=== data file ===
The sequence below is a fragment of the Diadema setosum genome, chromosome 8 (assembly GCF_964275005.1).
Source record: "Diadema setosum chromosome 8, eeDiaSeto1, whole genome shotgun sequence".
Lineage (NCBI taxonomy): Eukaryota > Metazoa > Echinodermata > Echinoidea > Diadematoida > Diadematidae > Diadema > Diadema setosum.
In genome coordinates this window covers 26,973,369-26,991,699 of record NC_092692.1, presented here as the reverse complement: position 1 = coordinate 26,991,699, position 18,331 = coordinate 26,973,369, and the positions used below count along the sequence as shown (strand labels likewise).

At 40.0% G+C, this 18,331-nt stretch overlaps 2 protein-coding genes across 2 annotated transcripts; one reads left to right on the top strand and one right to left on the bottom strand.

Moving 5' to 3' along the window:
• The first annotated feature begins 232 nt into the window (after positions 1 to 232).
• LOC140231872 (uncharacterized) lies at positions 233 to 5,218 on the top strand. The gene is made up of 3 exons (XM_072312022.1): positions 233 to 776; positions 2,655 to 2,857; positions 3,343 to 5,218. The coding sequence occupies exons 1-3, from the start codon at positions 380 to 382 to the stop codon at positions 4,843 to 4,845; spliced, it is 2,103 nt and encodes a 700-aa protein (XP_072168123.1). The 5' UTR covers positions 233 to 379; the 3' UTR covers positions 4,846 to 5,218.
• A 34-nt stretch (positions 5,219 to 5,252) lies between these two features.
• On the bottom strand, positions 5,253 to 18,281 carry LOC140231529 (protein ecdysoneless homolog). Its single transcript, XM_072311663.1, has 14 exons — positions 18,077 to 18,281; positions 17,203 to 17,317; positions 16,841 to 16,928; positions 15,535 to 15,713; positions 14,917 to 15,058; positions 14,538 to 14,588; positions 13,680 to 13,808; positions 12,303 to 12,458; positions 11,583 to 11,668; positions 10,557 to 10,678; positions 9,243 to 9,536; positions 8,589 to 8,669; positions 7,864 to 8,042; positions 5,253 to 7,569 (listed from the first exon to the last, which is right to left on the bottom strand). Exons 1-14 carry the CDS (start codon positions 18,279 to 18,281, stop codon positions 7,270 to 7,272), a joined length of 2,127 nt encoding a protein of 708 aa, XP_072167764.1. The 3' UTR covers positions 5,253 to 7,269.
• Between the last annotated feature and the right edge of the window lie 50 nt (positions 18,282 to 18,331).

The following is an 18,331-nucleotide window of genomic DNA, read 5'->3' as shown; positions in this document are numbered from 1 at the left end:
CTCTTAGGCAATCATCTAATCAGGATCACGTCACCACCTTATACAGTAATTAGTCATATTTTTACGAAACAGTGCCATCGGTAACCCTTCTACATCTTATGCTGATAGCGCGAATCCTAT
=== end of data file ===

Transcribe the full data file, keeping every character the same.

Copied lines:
The sequence below is a fragment of the Diadema setosum genome, chromosome 8 (assembly GCF_964275005.1).
Source record: "Diadema setosum chromosome 8, eeDiaSeto1, whole genome shotgun sequence".
Lineage (NCBI taxonomy): Eukaryota > Metazoa > Echinodermata > Echinoidea > Diadematoida > Diadematidae > Diadema > Diadema setosum.
In genome coordinates this window covers 26,973,369-26,991,699 of record NC_092692.1, presented here as the reverse complement: position 1 = coordinate 26,991,699, position 18,331 = coordinate 26,973,369, and the positions used below count along the sequence as shown (strand labels likewise).

At 40.0% G+C, this 18,331-nt stretch overlaps 2 protein-coding genes across 2 annotated transcripts; one reads left to right on the top strand and one right to left on the bottom strand.

Moving 5' to 3' along the window:
• The first annotated feature begins 232 nt into the window (after positions 1 to 232).
• LOC140231872 (uncharacterized) lies at positions 233 to 5,218 on the top strand. The gene is made up of 3 exons (XM_072312022.1): positions 233 to 776; positions 2,655 to 2,857; positions 3,343 to 5,218. The coding sequence occupies exons 1-3, from the start codon at positions 380 to 382 to the stop codon at positions 4,843 to 4,845; spliced, it is 2,103 nt and encodes a 700-aa protein (XP_072168123.1). The 5' UTR covers positions 233 to 379; the 3' UTR covers positions 4,846 to 5,218.
• A 34-nt stretch (positions 5,219 to 5,252) lies between these two features.
• On the bottom strand, positions 5,253 to 18,281 carry LOC140231529 (protein ecdysoneless homolog). Its single transcript, XM_072311663.1, has 14 exons — positions 18,077 to 18,281; positions 17,203 to 17,317; positions 16,841 to 16,928; positions 15,535 to 15,713; positions 14,917 to 15,058; positions 14,538 to 14,588; positions 13,680 to 13,808; positions 12,303 to 12,458; positions 11,583 to 11,668; positions 10,557 to 10,678; positions 9,243 to 9,536; positions 8,589 to 8,669; positions 7,864 to 8,042; positions 5,253 to 7,569 (listed from the first exon to the last, which is right to left on the bottom strand). Exons 1-14 carry the CDS (start codon positions 18,279 to 18,281, stop codon positions 7,270 to 7,272), a joined length of 2,127 nt encoding a protein of 708 aa, XP_072167764.1. The 3' UTR covers positions 5,253 to 7,269.
• Between the last annotated feature and the right edge of the window lie 50 nt (positions 18,282 to 18,331).

The following is an 18,331-nucleotide window of genomic DNA, read 5'->3' as shown; positions in this document are numbered from 1 at the left end:
CTCTTAGGCAATCATCTAATCAGGATCACGTCACCACCTTATACAGTAATTAGTCATATTTTTACGAAACAGTGCCATCGGTAACCCTTCTACATCTTATGCTGATAGCGCGAATCCTAT